Treating these types of issues is not just about targeting unhealthy and problematic behaviors and reducing them, but also about increasing healthy and positive behaviors that help you manage your couple conflict and parenting practices. In order to address your direct parenting behaviors, the following behaviors are offered as healthy ways to parent effectively even during times of couple conflict:
- Set aside problems in the couple relationship and use constructive communication with your partner about parenting matters. This includes communicating with your partner on a regular basis about parenting and checking in before making any parenting decisions in which you should both be involved.
- Avoid arguments in front of your children. Having discussions to handle conflict may be ok if it shows them constructive ways to handle conflict. However, heated fights in front of your children should always be avoided.
- Avoid talking negatively about your partner in front of your children.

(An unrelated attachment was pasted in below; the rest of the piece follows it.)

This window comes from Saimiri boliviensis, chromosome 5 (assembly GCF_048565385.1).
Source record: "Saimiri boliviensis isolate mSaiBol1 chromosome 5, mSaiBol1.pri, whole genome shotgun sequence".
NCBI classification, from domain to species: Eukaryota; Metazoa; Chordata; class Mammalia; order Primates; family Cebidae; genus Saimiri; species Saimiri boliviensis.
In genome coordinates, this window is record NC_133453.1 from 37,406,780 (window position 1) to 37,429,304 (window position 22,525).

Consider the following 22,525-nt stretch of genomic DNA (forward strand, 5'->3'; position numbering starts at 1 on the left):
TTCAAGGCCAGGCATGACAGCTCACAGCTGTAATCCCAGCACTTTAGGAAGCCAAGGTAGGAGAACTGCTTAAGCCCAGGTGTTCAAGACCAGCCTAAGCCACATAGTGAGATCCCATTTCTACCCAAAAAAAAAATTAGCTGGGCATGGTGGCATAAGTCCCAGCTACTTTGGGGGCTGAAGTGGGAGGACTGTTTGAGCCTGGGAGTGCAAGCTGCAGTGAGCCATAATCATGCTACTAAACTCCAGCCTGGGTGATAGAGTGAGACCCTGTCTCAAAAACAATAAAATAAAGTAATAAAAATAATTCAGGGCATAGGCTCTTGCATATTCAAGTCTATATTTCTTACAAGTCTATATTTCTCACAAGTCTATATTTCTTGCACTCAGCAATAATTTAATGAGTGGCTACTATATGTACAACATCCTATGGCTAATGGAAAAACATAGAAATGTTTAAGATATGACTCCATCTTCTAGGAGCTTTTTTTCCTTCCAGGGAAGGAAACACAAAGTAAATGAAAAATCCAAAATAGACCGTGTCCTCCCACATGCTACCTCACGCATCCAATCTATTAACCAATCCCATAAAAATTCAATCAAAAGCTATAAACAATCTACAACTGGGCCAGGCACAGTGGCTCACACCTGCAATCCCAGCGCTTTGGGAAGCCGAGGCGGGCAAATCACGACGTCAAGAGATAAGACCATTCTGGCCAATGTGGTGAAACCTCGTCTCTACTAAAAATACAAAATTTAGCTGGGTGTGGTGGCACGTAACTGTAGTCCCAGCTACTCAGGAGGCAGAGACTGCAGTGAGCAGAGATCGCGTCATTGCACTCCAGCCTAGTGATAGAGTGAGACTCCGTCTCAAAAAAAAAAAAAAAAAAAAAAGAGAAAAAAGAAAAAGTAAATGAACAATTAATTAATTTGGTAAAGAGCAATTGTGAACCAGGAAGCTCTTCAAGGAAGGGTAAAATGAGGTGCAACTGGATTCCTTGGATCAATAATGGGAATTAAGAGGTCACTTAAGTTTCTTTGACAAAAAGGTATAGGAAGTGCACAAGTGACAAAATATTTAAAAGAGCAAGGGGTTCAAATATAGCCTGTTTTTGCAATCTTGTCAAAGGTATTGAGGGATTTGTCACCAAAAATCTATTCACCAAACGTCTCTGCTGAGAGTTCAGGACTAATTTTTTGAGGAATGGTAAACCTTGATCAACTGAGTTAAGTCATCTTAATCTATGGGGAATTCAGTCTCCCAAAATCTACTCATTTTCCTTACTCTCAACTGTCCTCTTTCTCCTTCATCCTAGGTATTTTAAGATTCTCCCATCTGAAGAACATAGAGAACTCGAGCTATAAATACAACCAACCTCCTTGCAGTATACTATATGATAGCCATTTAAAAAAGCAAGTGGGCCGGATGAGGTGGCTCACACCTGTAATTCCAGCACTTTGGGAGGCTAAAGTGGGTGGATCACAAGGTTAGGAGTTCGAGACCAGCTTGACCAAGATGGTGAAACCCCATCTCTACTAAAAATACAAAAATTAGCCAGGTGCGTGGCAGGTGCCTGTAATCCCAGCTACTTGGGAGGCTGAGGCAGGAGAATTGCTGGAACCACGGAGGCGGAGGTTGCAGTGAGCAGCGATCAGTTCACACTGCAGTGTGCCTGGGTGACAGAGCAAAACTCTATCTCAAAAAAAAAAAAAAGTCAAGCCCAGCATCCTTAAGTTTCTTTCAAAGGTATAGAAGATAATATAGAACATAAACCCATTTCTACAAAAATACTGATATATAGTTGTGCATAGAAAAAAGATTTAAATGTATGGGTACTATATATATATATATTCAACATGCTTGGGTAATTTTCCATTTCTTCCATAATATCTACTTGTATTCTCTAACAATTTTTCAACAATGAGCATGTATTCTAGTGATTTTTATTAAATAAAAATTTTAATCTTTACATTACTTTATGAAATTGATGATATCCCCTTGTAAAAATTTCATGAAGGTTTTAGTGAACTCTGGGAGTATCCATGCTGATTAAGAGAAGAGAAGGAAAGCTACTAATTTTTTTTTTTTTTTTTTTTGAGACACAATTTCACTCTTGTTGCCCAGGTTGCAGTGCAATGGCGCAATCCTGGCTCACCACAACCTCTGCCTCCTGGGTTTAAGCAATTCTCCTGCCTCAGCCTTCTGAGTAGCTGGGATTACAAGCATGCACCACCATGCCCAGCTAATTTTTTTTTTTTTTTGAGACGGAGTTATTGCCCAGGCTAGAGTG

- Avoid at all costs drawing the children into conflicts between you and your partner. Even if your child is old enough to clearly understand the conflict this is NEVER a good idea. Rely on family, friends, or professional help if you need to vent to help cope with the stress of couple problems. If your children try to get involved, set healthy boundaries by letting them know that their parents will deal with each other to solve their problems.
- Continue showing an interest in your children’s lives, even during times of couple conflict. For younger children, continue making them feel safety and stability (e.g., maintaining daily routines) and assure them that any problems that their parents have are not their fault.
- Do your best to compartmentalize and contain conflict with your partner and avoid letting negative interactions spill over into interactions with your children.
- Adopt healthy stress management behaviors like exercising, meditating, and deep breathing to help take care of yourself and minimize stress. Use self-management behaviors such as positive thought mantras or time-outs to help you manage difficult family moments and avoid escalated conflict.
- Deal with the conflict between yourself and your partner directly. Do not be afraid to seek professional help from a couples therapist (if you have not already) to help you and your partner navigate your conflict in a healthy way and avoid letting it negatively affect your children.
Next, in the first exercise of the current session, we help you identify those behaviors that are unhealthy and problematic in your relationship with your partner and child.